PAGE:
The College of Visual Arts in St. Paul is set to close in June because of declining enrollment in a tough economy. But a group called CVA Action is trying to mount a rescue mission.
It has been a pivotal week for the 90-year-old institution. A recent gathering of about a hundred College of Visual Arts alumni, faculty and students took on the air of a 1960s-style demonstration. Drummers, chanters and sign holders occupied the lawn of the CVA administrative building on Summit Avenue.
But it wasn't a protest: They were showing support for a plan to bring the school back from the brink of extinction. Considering the student body of CVA is only 170 students, it was a sizable turnout.
Ben Levitz, an alumnus of CVA and president of the recently established group CVA Action, said that a small and unrepresentative board decided to close the school.
"It is unconscionable to us that a board of record low numbers made this decision," Levitz said. "Traditionally, the board has been in the 17-person range, and this board that made this decision was six people."
Levitz wants the CVA to more than double its board and to include alumni and faculty. His group recommends selling several college properties to increase the school's immediate cash reserves. CVA Action's plan will put the school back in the black within three years, Levitz said.
Senior Tara Shaffer, who supports the plan, said that other, larger art schools simply cannot offer the same education that CVA does.
"The personal care provided by teachers is unimaginable," Shaffer said. "Every teacher I've ever had still knows me on a first-name basis. Some of them call me or email me. And that amount of community is so rare anywhere, not just in college, but anywhere."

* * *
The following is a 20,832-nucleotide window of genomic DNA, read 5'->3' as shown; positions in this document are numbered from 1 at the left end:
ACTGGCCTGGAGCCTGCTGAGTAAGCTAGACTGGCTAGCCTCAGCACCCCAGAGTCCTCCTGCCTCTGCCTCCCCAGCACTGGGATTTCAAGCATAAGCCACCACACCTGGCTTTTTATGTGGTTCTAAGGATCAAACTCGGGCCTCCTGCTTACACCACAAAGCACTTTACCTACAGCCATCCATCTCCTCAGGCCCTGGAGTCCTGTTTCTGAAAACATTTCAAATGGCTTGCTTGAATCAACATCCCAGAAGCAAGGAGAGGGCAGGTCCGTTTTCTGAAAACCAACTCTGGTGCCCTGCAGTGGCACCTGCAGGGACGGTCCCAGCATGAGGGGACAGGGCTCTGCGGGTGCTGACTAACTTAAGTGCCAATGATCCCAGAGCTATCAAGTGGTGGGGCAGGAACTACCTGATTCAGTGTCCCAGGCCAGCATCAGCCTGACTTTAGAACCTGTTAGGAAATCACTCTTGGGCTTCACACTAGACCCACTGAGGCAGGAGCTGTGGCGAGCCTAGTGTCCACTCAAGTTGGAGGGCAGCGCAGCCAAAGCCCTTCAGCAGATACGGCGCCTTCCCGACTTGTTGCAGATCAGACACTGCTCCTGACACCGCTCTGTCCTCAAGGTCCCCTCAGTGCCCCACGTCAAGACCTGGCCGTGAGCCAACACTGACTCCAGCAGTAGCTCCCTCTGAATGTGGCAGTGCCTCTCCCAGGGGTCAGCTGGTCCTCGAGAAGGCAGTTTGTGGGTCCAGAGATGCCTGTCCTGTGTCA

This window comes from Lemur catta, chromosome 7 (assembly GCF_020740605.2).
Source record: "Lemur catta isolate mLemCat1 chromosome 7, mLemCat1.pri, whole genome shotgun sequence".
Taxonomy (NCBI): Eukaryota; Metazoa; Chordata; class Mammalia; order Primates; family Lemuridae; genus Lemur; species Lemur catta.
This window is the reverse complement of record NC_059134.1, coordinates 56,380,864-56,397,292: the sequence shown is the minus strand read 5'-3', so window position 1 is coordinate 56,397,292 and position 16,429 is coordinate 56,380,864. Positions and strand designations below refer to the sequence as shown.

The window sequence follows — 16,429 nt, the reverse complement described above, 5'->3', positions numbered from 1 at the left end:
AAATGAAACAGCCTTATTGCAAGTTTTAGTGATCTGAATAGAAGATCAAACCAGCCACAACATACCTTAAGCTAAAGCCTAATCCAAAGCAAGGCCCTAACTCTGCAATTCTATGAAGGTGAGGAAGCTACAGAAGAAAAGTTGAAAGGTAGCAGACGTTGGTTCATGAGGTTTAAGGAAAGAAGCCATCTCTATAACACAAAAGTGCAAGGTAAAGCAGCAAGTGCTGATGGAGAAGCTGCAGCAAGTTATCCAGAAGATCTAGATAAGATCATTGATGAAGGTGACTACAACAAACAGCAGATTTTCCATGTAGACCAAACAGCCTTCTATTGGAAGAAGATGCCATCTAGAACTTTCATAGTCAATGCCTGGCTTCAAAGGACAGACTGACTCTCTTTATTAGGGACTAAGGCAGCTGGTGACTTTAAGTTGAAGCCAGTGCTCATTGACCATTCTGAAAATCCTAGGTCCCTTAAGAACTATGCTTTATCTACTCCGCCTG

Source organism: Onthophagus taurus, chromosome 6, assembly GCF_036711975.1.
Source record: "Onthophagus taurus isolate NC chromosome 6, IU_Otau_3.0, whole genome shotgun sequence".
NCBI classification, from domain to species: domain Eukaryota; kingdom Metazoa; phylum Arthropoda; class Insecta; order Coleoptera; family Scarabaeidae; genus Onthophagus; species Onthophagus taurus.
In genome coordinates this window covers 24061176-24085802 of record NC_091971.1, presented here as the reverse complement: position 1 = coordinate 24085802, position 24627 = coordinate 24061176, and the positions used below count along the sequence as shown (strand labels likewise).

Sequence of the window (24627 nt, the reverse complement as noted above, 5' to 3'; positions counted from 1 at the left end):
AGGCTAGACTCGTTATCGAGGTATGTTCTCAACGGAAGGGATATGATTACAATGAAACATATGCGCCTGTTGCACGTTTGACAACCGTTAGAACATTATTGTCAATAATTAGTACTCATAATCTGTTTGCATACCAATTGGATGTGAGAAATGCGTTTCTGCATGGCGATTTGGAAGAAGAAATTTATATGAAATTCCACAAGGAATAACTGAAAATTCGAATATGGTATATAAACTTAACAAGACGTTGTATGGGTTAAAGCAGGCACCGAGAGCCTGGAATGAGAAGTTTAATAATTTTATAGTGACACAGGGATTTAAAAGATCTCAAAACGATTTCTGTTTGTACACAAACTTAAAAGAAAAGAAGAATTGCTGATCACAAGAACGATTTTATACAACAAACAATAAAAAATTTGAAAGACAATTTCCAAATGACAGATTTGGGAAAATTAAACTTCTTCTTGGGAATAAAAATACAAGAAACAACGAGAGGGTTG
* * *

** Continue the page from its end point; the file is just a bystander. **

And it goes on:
Shaffer said the current board must allow newcomers to join and make way for a new vision.
So far CVA Action has raised about $70,000 toward saving the college. But according to the board, the school needs $3 million to $5 million if it is to stay open.
Chairman Jim Rubenstein said that after several efforts to increase the school's enrollment and endowment, the board decided that the College of Visual Arts was no longer a sustainable model.
"We had had several years of financial struggling," Rubenstein said. "For about three out of the last five years, we had to cut or postpone payments to our faculty and staff and make other serious budget cuts -- we were running in the red."
In addition, the school enrollment dropped suddenly in the fall of 2012, just when the college was counting on an increase.
The board decided its greatest responsibility was to find a way to close the school in an orderly and dignified way; to complete the current school year and allow seniors to graduate; give full credits to underclass students; and have enough money to provide severance for faculty and staff, as well as scholarships for students who transferred.
"That's the reasoning for what we did," he said. "We didn't want to come to a situation where we kept trying other things and kept running out of cash and have to close the doors in the middle of a semester."
Rubenstein said he was not surprised by the emotional response of many people connected to the school and the effort to keep it open. He, too, wishes it could stay open.
The CVA Action plan is optimistic, Rubenstein said, especially given that CVA has always had a difficult time raising money from alumni.
"Over the years, we've had many alumni give in-kind contributions, but the real cash donations that help sustain and build an endowment have been very minimal," he said.
Levitz of CVA Action countered that for 90 years the College of Visual Arts has managed to get by on a shoestring budget. He hoped the effort to save the school will galvanize enough support to keep it open for another 90.
The college board will meet Tuesday night to review the proposed action plan. It will also vote on whether to allow new members to join just three months before the school is slated to close.